The foundations for the east and south side of the garage wall have been poured and the first section of the east and south side garage walls have been built and then filled with cement around the re-enforcing iron bars.
Garage Retaining Walls:
There was a mistake where the vertical re-enforcing bars and wall return for the eastern edge of the garage (just visible in the above photo are the vertical bars to the left of Sam holding the vertical measure) was started about 1m short of where it should be. This was taken down, the steel bars cut. It means the eastern wall will need to be tied into the exiting wall and foundation later on. The communication error between the site team and the chap doing the site layout (Matt) has been highlighted to avoid a similar mistake later on.
The ground side of the eastern and southern garage retaining walls have been SBR waterproofing coated:
Simon (project administrator) noted that some of the re-enforcing bars had insufficient cover (the gap from them to the inside edge of the external block wall), so the wall was taken down and the bottom block or two moved out at the bottom (a slight bulge of 1cm or so) in those areas.
To reduce the risk of this in the next sections of retaining wall a weak cement mix blinding will be put down, so as to create a more level surface on to which the re-enforced mesh and angle bars will lie.
Ben, Nicky & Sarah on site to see the progress:
Filling the garage retaining walls with concrete:
The next section of the garage walls is going up:
House retaining wall foundations:
Site excavation below “top of foundations” level for the retaining wall foundations:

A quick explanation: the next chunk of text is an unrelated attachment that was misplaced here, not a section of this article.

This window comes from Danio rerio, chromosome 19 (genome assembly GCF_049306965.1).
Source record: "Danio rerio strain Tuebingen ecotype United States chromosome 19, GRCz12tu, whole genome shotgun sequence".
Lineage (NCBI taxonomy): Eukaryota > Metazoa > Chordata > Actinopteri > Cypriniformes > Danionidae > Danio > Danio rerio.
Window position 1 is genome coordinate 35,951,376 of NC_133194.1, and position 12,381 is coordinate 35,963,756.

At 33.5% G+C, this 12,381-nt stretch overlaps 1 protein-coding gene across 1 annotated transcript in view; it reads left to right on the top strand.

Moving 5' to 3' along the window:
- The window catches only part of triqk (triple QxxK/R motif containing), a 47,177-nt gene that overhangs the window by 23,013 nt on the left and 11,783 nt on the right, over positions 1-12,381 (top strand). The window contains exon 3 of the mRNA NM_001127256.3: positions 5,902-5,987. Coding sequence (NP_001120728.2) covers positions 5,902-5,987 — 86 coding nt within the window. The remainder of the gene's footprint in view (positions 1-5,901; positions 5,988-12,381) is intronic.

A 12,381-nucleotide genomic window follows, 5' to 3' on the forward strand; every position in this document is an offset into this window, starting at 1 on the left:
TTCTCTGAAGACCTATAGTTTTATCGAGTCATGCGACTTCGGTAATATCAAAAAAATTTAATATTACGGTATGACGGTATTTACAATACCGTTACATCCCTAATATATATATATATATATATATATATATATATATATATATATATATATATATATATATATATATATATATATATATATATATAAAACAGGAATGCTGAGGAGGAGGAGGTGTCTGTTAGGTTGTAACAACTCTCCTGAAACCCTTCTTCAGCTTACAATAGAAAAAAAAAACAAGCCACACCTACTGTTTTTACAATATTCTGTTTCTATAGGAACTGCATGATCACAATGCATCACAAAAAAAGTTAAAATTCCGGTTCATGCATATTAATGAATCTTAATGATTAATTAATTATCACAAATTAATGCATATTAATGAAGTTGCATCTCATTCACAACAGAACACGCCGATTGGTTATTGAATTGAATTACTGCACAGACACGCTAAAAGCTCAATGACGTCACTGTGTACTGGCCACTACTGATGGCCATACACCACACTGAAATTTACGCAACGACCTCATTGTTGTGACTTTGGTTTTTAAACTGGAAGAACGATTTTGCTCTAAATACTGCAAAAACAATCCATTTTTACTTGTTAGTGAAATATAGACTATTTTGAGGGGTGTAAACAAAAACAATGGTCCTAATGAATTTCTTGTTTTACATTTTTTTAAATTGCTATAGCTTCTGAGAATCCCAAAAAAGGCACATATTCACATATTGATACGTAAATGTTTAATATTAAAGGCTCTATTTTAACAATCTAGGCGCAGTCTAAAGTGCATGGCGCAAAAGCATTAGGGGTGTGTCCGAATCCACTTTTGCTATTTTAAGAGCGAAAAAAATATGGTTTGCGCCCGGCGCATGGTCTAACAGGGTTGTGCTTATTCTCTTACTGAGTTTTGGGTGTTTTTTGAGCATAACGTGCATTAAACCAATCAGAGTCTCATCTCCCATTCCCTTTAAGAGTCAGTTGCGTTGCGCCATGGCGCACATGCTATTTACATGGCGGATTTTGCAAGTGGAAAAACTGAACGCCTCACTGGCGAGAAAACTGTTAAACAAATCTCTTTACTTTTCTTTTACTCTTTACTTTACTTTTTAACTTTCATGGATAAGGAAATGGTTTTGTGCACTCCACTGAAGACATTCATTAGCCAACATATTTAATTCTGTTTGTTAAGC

Blinding of a weak cement and sand mix to make a more level surface for the house retaining wall foundations:
There have been a chunk of autumn weather with lots of wind and quite a bit of rain. Evident from the blown up plastic sheeting and damp ground in the photo below.
The steel bars that are attached to the ground steelwork are a lot more lined up than they were for the garage retaining walls. In part helped by the blinding layer:
When Simon arrived to have a look at progress pre the next concrete pour, he OK’d it all straight away and started discussing how high up the walls the retaining walls would go.
The Ecofab panels are either thicker and filled with straw bales, or a bit thinner and filled with the above sheeps wool. The wool is a waste / by product from the leather industry, often for leather seats in car manufacture.
The cover the top surface with a water replant for if they get wet on-site before they are sealed into the building.
They talk about a Joint Contracts Tribunal (JCT) contract between builder(s) and client. Going through it and both signing it, so that there is a pre established way to control the work and exchange of money that is fair to all.
For changes during the project, their advice is that:
contract changes can only be made by the project manager / contract administrator (which should not be the client).
the builder should quote for the changes
the contract manager uses this to get client approval. If given, passes this on to the builder.
As I’ve read elsewhere, informal approval changes from the client is the most common area for problems when the consequent bill for this arrives.
A Joint Contracts Tribunal (JCT) contract, brings with it an agreed adjudication / arbitration route, but in most cases, a common sense, sit down and come to an agreement solution is best. Here the contract manager can mediate.